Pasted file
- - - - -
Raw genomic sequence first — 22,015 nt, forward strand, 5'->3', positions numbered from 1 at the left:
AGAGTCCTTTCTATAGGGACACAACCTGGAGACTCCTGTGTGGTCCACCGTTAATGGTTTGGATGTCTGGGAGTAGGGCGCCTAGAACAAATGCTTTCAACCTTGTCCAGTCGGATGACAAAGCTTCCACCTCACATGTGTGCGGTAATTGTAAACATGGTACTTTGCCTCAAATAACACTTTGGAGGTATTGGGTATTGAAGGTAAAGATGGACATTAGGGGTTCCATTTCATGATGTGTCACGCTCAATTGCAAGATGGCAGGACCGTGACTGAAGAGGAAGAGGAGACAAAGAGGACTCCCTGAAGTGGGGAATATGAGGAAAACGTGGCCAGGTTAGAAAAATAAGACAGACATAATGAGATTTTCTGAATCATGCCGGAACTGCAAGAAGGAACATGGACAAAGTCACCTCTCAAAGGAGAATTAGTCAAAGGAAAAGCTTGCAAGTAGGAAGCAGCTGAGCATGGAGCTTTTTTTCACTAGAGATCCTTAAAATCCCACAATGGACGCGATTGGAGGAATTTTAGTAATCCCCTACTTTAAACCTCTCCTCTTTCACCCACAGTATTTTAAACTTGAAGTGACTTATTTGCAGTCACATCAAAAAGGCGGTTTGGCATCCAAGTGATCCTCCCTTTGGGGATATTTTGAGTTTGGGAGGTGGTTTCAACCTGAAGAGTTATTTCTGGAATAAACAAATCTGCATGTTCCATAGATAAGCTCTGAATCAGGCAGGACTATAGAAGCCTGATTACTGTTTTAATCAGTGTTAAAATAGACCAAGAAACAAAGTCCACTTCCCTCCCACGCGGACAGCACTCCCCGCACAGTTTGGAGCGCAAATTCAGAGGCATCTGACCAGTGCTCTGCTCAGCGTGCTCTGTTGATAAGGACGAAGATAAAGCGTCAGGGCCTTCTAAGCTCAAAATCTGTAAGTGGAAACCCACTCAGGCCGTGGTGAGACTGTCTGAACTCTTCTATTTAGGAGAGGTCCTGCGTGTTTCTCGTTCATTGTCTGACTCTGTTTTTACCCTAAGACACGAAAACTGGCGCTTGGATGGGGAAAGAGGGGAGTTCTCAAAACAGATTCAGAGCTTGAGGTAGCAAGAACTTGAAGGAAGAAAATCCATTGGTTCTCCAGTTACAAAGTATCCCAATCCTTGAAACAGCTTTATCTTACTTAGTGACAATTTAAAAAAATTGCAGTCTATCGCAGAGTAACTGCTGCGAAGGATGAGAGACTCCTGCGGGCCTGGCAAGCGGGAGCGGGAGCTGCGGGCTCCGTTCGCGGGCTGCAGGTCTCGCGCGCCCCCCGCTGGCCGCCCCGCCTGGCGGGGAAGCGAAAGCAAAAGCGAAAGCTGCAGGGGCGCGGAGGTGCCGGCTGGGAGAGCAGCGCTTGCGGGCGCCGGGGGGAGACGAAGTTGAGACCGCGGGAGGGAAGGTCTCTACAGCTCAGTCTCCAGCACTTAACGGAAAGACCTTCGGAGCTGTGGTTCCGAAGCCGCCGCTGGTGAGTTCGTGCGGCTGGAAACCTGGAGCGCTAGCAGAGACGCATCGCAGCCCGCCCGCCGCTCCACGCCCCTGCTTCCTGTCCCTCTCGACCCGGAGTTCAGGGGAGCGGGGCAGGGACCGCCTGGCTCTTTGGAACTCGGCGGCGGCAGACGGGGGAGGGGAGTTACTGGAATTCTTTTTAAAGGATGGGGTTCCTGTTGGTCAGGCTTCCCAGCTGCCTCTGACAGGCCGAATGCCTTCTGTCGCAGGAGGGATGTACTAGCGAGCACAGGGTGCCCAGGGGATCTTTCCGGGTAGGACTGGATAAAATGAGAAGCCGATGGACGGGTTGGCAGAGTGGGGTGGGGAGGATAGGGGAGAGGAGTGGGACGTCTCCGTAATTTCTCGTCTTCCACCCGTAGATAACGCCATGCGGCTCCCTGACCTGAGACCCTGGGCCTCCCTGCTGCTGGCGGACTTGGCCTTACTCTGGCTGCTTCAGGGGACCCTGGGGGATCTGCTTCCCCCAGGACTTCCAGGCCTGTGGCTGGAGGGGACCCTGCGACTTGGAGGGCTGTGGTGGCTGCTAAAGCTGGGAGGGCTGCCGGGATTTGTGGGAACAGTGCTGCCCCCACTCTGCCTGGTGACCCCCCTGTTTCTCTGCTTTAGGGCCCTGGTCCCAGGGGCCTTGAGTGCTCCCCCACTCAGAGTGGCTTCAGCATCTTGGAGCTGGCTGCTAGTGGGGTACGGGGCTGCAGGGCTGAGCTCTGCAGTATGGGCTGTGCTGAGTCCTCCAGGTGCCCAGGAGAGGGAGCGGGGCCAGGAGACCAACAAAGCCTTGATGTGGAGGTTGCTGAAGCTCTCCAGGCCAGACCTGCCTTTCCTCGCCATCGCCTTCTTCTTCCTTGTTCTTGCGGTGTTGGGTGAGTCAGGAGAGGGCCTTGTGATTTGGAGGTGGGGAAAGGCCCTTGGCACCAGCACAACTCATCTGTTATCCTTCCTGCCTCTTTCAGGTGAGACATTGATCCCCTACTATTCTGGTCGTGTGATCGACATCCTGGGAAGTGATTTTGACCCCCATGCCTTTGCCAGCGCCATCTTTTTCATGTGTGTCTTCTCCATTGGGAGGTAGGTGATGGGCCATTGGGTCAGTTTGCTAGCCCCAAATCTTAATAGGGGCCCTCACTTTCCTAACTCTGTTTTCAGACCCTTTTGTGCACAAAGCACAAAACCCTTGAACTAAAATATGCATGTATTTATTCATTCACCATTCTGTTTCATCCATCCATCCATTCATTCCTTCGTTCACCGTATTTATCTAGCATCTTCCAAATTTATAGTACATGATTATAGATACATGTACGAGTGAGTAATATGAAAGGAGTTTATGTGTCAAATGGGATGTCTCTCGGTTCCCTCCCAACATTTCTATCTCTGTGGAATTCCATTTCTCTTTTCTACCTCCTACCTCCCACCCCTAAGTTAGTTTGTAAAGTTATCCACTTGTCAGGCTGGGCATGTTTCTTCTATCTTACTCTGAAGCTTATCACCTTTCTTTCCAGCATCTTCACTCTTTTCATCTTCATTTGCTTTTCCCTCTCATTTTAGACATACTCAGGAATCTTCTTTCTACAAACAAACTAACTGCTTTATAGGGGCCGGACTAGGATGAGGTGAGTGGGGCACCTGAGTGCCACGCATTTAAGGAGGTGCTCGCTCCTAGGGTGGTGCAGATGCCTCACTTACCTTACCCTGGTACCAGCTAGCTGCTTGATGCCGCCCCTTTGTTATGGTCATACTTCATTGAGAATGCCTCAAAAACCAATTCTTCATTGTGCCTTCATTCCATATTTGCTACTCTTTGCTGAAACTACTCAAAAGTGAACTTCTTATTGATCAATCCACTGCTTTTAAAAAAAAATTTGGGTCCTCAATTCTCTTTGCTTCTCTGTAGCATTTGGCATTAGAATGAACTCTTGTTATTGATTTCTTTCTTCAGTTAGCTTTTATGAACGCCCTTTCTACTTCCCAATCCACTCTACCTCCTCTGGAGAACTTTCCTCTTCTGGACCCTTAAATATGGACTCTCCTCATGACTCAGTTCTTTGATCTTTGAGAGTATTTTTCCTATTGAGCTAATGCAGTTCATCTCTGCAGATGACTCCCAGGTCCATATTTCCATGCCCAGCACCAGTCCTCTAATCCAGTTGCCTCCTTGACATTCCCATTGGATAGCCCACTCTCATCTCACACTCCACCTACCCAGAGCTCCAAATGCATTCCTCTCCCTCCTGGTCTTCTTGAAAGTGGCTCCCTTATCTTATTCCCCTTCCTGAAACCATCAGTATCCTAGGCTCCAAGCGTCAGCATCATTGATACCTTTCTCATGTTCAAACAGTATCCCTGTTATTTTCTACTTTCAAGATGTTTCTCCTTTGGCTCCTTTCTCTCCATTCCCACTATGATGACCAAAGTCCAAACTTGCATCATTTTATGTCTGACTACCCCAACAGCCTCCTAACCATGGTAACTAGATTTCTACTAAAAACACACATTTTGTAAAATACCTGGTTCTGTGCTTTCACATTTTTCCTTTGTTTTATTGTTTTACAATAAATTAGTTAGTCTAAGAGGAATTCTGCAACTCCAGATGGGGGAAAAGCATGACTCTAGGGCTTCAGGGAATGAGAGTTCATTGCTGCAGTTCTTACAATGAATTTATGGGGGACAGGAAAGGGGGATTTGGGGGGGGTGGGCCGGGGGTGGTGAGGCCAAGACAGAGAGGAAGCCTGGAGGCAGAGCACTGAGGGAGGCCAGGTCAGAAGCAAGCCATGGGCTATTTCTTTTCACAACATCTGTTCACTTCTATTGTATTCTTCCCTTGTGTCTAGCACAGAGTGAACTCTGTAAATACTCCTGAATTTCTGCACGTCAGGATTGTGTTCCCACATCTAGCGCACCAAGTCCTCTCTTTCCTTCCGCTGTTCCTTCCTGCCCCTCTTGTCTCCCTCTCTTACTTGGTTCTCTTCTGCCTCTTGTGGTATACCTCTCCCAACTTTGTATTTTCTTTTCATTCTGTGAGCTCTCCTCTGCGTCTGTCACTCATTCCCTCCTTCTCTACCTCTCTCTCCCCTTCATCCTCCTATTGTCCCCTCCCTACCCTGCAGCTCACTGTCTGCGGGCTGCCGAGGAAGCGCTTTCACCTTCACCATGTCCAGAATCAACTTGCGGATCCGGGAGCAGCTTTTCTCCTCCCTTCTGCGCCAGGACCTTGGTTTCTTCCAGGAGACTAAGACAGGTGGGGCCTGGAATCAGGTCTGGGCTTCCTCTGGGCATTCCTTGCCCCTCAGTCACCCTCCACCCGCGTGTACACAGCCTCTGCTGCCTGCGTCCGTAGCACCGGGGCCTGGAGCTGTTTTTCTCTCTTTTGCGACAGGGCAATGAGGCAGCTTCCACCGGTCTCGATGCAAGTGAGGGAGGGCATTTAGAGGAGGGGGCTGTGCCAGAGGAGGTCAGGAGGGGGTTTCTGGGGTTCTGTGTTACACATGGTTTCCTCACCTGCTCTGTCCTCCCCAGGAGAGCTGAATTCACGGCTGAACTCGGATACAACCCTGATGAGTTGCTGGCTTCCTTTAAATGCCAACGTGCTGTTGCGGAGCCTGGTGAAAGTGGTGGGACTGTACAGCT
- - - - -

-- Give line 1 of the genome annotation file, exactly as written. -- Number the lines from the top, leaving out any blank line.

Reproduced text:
Raw genomic sequence first — 22,015 nt, forward strand, 5'->3', positions numbered from 1 at the left: